Wednesday, 1 August 2012

Lies.... Why would you tell a lie

It hurts when you look into my eyes and lie, tell me things that are not as if they are! Hurts that you could do so.... *sobs* My friend was on phone with the love of her life and that was the question? The man in question “loves my friend or so he says but lies about every thing... I tried convincing my friend that am sure he had his reasons but the question that went through my mind is “ WHY DO PEOPLE TELL LIES?”
lies, the act of not telling the TRUTH abi what other definition can I say? When I was younger (not that am that old now oh) if you tell a lie, you would get the beating of your life cos its said that if you lie you would steal, cheat, kill and what other vices and they wont allow that.
How do you know someone is telling a lie?

  1. Look for micro-expressions. Micro-expressions are facial expressions that flash on a person's face for a fraction of a second and reveal the person's true emotion underneath their facade. Some people may be naturally sensitive to them, but almost anybody can easily train to be able to detect micro-expressions. Typically, in a person who is lying, his or her micro-expression will exhibit the emotion of distress, characterized by the eyebrows being drawn upwards towards the middle of the forehead, thus sometimes causing short lines to appear across the forehead skin.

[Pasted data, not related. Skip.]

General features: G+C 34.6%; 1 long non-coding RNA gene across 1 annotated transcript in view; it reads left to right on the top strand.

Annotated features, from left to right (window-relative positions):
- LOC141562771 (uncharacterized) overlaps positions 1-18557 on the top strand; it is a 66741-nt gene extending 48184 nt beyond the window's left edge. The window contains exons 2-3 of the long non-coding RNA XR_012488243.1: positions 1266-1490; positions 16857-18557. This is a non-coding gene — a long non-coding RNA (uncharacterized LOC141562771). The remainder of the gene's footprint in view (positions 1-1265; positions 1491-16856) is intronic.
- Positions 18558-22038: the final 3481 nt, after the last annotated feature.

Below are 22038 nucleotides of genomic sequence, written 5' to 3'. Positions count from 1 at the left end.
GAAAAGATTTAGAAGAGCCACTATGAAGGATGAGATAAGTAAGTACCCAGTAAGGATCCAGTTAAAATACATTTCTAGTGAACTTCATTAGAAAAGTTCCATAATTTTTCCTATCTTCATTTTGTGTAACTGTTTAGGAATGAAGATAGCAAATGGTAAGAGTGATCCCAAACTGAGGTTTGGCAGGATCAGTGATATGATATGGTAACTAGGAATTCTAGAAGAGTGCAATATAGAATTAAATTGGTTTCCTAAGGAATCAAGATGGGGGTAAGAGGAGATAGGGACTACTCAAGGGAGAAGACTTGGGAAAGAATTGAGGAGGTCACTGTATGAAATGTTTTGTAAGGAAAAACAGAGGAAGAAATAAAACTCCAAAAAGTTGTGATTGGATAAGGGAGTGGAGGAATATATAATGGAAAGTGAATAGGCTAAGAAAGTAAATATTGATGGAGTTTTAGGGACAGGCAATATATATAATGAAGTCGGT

2. Notice the person's eye movements. You can usually tell if a person is remembering something or making something up based on eye movements. When people remember details, their eyes move to the right (your right). When people make something up, their eyes move to the left. People also tend to blink more rapidly ("eye flutter") as they're telling a lie. More common in men than in women, another tell of a lie can be rubbing the eyes.[1]